Beside IFN-γ, other cytokines released by M.tuberculosis-specific antigen stimulation were investigated as alternative or adjunct biomarkers of M.tuberculosis infection. Several studies have demonstrated that the IL-2 response to M.tuberculosis-specific antigens is significantly higher in active TB patients, suggesting that IL-2 could be a potential infection biomarker[10,11]. Gamma interferon-inducible protein 10 (IP-10) was shown to be an alternative diagnostic biomarker to IFN-γ and is produced in large amounts. However, few studies evaluated the performance of IL-2 and IP-10 in subjects with latent infection or at high risk of TB exposure, especially in a TB-endemic and BCG-vaccinated area. In addition, a retrospective study by Biselli et al., indicated that IL-2 release in response to long-term incubation with M.tuberculosis-specific antigens increased only in subjects with LTBI. This could potentially exclude healthy individuals and discriminate between active TB and LTBI. Sincelong-term incubationmay allow a better stimulation of M.tuberculosis-specific central memory T-cells and ultimately result in the release of various cytokines, the diagnostic performance of other candidate biomarkers stimulated for prolonged incubation time requires further investigation.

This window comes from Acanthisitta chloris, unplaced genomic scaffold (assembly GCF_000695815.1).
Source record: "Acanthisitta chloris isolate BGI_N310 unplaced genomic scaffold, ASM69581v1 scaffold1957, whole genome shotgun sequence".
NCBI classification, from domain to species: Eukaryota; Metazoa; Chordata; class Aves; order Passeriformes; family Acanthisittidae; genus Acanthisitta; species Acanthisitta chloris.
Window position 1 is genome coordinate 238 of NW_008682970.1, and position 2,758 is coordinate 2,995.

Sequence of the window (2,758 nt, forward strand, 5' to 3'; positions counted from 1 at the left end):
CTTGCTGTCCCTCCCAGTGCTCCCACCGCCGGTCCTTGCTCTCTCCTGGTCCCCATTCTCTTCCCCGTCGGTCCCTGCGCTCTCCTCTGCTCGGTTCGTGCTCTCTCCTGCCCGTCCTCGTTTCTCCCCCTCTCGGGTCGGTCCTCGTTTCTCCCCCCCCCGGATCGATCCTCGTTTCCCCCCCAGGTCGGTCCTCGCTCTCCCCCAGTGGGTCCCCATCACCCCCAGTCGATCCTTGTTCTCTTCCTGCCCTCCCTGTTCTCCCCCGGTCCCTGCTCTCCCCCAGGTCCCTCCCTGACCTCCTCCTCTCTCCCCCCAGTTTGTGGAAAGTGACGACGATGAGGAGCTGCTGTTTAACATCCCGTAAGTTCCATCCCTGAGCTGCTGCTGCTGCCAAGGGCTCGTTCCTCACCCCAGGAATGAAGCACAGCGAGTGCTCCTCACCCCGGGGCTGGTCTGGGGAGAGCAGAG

The aim of our study was to develop an improved T-cell based immunodiagnostic assay with higher performance in discriminating ATB from LTBI. Therefore, we first conducted a cross-sectional study to investigate the diagnostic value of IFN-γ, IP-10, and IL-2 in PBMCs stimulated with M.tuberculosis-specific antigens in identifying patients at different stages of disease. The diagnostic performance of cytokines following short-term (24h) or long-term (72h) stimulation was also investigated. Selected biomarkers were further validated for their ability to discriminate between ATB and LTBI in a clinical group.
2.1. Study groups